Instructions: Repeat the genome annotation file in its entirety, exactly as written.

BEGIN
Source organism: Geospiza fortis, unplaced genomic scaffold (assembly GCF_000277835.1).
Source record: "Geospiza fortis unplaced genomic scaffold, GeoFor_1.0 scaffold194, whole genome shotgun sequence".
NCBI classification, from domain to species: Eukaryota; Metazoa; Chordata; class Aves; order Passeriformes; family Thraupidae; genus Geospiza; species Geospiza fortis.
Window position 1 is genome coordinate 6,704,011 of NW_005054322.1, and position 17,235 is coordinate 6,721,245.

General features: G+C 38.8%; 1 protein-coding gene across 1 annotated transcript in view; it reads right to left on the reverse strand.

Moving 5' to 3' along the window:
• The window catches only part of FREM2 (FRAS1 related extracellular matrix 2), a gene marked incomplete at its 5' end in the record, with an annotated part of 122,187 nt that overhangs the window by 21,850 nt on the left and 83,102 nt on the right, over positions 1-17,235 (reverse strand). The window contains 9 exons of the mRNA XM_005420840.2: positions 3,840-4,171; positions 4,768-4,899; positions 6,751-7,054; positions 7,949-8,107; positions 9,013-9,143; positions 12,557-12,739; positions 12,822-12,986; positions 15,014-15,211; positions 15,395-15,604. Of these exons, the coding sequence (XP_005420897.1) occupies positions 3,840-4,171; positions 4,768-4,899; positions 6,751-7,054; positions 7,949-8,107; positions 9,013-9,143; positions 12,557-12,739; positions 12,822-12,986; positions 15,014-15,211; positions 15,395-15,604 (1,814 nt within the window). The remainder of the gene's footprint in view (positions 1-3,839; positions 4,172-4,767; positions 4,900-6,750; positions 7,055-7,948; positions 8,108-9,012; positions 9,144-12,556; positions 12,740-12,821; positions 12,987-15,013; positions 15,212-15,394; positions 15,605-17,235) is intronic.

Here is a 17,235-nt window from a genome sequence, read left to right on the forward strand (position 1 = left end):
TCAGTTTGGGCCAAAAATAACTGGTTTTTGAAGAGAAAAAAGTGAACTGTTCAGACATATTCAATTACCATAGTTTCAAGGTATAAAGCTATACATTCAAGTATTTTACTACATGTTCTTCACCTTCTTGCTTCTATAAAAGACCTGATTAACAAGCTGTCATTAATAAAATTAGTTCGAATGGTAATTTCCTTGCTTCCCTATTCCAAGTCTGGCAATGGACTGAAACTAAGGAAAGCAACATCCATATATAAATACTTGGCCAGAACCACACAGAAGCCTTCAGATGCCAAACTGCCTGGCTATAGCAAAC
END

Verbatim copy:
Source organism: Geospiza fortis, unplaced genomic scaffold (assembly GCF_000277835.1).
Source record: "Geospiza fortis unplaced genomic scaffold, GeoFor_1.0 scaffold194, whole genome shotgun sequence".
NCBI classification, from domain to species: Eukaryota; Metazoa; Chordata; class Aves; order Passeriformes; family Thraupidae; genus Geospiza; species Geospiza fortis.
Window position 1 is genome coordinate 6,704,011 of NW_005054322.1, and position 17,235 is coordinate 6,721,245.

General features: G+C 38.8%; 1 protein-coding gene across 1 annotated transcript in view; it reads right to left on the reverse strand.

Moving 5' to 3' along the window:
• The window catches only part of FREM2 (FRAS1 related extracellular matrix 2), a gene marked incomplete at its 5' end in the record, with an annotated part of 122,187 nt that overhangs the window by 21,850 nt on the left and 83,102 nt on the right, over positions 1-17,235 (reverse strand). The window contains 9 exons of the mRNA XM_005420840.2: positions 3,840-4,171; positions 4,768-4,899; positions 6,751-7,054; positions 7,949-8,107; positions 9,013-9,143; positions 12,557-12,739; positions 12,822-12,986; positions 15,014-15,211; positions 15,395-15,604. Of these exons, the coding sequence (XP_005420897.1) occupies positions 3,840-4,171; positions 4,768-4,899; positions 6,751-7,054; positions 7,949-8,107; positions 9,013-9,143; positions 12,557-12,739; positions 12,822-12,986; positions 15,014-15,211; positions 15,395-15,604 (1,814 nt within the window). The remainder of the gene's footprint in view (positions 1-3,839; positions 4,172-4,767; positions 4,900-6,750; positions 7,055-7,948; positions 8,108-9,012; positions 9,144-12,556; positions 12,740-12,821; positions 12,987-15,013; positions 15,212-15,394; positions 15,605-17,235) is intronic.

Here is a 17,235-nt window from a genome sequence, read left to right on the forward strand (position 1 = left end):
TCAGTTTGGGCCAAAAATAACTGGTTTTTGAAGAGAAAAAAGTGAACTGTTCAGACATATTCAATTACCATAGTTTCAAGGTATAAAGCTATACATTCAAGTATTTTACTACATGTTCTTCACCTTCTTGCTTCTATAAAAGACCTGATTAACAAGCTGTCATTAATAAAATTAGTTCGAATGGTAATTTCCTTGCTTCCCTATTCCAAGTCTGGCAATGGACTGAAACTAAGGAAAGCAACATCCATATATAAATACTTGGCCAGAACCACACAGAAGCCTTCAGATGCCAAACTGCCTGGCTATAGCAAAC